Mr Bagchi said Ottawa has not provided any evidence of the Indian government’s involvement in the killing of Mr Nijjar.
"No specific information has been shared by Canada on this case either then, before or after. We have made it very clear that we are willing to look at any specific information, we have conveyed this to the Canadians, but so far we have not received any information," he said.
India accuses Canada of giving shelter to secessionist groups and leaders based overseas who fund and support Punjab's independence movement.
The country has one of the largest overseas communities of Indian origin with a population of 1.4 million and the highest population of Sikhs, about 770,000, outside their home state of Punjab.
Mr Bagchi said New Delhi had over the years provided Canada with the names of about 25 fugitives, terrorists and secessionists "who are operating freely" there, but these had never been acted upon.
"We have sought either extradition requests or other kinds of assistance … for many years we've been requesting and the response has not been helpful at all," he said.
The US on Wednesday said it supported Canada's efforts to investigate the killing of Mr Nijjar and urged New Delhi to co-operate.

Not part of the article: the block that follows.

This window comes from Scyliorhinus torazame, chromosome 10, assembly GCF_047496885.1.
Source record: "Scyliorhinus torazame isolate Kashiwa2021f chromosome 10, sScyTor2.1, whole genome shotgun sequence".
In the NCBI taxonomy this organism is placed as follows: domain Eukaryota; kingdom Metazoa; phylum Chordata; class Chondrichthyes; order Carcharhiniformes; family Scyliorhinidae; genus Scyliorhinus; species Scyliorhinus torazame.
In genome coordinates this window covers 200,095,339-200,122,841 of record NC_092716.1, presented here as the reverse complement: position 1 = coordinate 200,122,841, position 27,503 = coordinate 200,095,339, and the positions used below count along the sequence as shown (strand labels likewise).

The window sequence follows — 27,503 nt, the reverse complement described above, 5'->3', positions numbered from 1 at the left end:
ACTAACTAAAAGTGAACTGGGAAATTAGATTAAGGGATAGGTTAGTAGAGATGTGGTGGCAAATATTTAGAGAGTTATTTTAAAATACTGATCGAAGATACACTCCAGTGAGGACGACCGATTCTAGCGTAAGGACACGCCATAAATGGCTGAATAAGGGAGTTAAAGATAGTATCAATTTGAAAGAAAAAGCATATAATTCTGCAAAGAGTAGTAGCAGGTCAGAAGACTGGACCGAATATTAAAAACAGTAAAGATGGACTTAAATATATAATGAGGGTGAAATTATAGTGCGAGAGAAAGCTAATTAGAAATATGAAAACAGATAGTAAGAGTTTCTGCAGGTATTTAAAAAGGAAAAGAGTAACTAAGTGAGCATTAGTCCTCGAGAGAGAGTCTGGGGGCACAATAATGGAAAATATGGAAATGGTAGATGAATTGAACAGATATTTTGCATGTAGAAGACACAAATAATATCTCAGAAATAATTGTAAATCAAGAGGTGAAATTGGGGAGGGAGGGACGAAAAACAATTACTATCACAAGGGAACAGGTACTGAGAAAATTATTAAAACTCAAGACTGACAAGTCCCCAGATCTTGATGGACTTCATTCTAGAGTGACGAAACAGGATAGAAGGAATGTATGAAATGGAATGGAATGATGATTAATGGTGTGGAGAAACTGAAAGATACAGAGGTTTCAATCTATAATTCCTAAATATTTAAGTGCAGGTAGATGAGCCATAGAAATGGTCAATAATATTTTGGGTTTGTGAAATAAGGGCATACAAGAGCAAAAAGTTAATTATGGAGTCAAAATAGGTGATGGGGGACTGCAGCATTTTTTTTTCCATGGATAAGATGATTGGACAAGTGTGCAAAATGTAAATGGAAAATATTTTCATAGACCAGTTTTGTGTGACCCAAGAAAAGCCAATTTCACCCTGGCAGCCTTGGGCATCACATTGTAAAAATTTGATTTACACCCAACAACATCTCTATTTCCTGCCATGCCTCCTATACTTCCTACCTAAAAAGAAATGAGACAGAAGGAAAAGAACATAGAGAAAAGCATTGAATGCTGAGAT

"I’m going to protect diplomatic conversations and I’ll leave it at that," John Kirby, the US National Security Council spokesman, told CNN.
"Certainly the President [Joe Biden] is mindful of these serious allegations, and they are very serious. And we support Canada’s efforts to investigate this.
“We believe a fully transparent comprehensive investigation is the right approach so that we can all know exactly what happened and, of course, we encourage India to co-operate with that."
Eric Garcetti, the US ambassador to India, described Mr Trudeau's allegations as "troubling”.
"There is an active criminal investigation," he said. "I hope that we can make sure the perpetrators are brought to justice.
"It's really important for us to have no prejudice in a criminal investigation. And I think it's important to go through the judicial system."
Australia and the UK, allies of India and Canada, have also expressed concern over the issue.
Australian Foreign Minister Penny Wong said Canberra was monitoring the developments "closely with our partners and has raised these issues with our Indian counterparts".
British Foreign Secretary James Cleverly said his government supported Canada's investigation and expected "full co-operation" from India.
The Washington Post newspaper reported Canada had urged fellow members of the Five Eyes intelligence-sharing alliance – the US, Australia, UK and New Zealand – to publicly condemn the killing in a joint statement, but the request was refused.
All five nations have a sizeable Sikh population, including about 500,000 in the UK.
Meanwhile, news reports say Sukha Duneke, thought to have been a Sikh separatist as well as an alleged gangster from Punjab, was killed in Canada’s Winnipeg in "intergang rivalry" on Wednesday.
He allegedly fled from Punjab’s Moga district to Canada in 2017 using a fake passport.